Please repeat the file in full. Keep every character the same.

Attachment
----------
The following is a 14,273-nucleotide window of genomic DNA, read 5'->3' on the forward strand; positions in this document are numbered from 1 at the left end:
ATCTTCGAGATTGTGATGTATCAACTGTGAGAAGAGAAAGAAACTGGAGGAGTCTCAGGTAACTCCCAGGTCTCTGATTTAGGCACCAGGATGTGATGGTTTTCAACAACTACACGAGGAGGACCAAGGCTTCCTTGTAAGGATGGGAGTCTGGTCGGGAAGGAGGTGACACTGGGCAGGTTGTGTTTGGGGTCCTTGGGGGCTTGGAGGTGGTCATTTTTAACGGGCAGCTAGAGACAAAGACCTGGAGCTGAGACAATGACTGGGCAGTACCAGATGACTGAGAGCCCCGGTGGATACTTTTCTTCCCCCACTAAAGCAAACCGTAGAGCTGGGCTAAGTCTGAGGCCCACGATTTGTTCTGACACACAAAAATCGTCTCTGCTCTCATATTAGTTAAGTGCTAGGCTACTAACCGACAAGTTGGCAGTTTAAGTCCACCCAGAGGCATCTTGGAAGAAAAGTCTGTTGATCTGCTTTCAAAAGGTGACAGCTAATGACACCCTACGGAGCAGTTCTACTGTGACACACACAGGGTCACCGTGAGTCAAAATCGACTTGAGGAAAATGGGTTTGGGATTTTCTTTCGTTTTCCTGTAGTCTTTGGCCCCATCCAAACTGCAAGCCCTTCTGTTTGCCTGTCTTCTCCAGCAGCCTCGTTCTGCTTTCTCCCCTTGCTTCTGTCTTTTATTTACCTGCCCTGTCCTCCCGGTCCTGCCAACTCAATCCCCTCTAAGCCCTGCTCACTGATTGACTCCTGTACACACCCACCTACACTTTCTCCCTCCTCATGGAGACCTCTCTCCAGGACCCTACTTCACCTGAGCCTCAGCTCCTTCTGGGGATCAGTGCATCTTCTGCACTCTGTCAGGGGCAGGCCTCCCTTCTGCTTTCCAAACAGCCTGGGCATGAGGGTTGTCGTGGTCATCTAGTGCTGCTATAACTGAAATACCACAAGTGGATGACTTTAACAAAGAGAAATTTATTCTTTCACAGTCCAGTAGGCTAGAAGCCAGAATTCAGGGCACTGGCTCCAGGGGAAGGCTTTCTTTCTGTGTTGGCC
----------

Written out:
The following is a 14,273-nucleotide window of genomic DNA, read 5'->3' on the forward strand; positions in this document are numbered from 1 at the left end:
ATCTTCGAGATTGTGATGTATCAACTGTGAGAAGAGAAAGAAACTGGAGGAGTCTCAGGTAACTCCCAGGTCTCTGATTTAGGCACCAGGATGTGATGGTTTTCAACAACTACACGAGGAGGACCAAGGCTTCCTTGTAAGGATGGGAGTCTGGTCGGGAAGGAGGTGACACTGGGCAGGTTGTGTTTGGGGTCCTTGGGGGCTTGGAGGTGGTCATTTTTAACGGGCAGCTAGAGACAAAGACCTGGAGCTGAGACAATGACTGGGCAGTACCAGATGACTGAGAGCCCCGGTGGATACTTTTCTTCCCCCACTAAAGCAAACCGTAGAGCTGGGCTAAGTCTGAGGCCCACGATTTGTTCTGACACACAAAAATCGTCTCTGCTCTCATATTAGTTAAGTGCTAGGCTACTAACCGACAAGTTGGCAGTTTAAGTCCACCCAGAGGCATCTTGGAAGAAAAGTCTGTTGATCTGCTTTCAAAAGGTGACAGCTAATGACACCCTACGGAGCAGTTCTACTGTGACACACACAGGGTCACCGTGAGTCAAAATCGACTTGAGGAAAATGGGTTTGGGATTTTCTTTCGTTTTCCTGTAGTCTTTGGCCCCATCCAAACTGCAAGCCCTTCTGTTTGCCTGTCTTCTCCAGCAGCCTCGTTCTGCTTTCTCCCCTTGCTTCTGTCTTTTATTTACCTGCCCTGTCCTCCCGGTCCTGCCAACTCAATCCCCTCTAAGCCCTGCTCACTGATTGACTCCTGTACACACCCACCTACACTTTCTCCCTCCTCATGGAGACCTCTCTCCAGGACCCTACTTCACCTGAGCCTCAGCTCCTTCTGGGGATCAGTGCATCTTCTGCACTCTGTCAGGGGCAGGCCTCCCTTCTGCTTTCCAAACAGCCTGGGCATGAGGGTTGTCGTGGTCATCTAGTGCTGCTATAACTGAAATACCACAAGTGGATGACTTTAACAAAGAGAAATTTATTCTTTCACAGTCCAGTAGGCTAGAAGCCAGAATTCAGGGCACTGGCTCCAGGGGAAGGCTTTCTTTCTGTGTTGGCC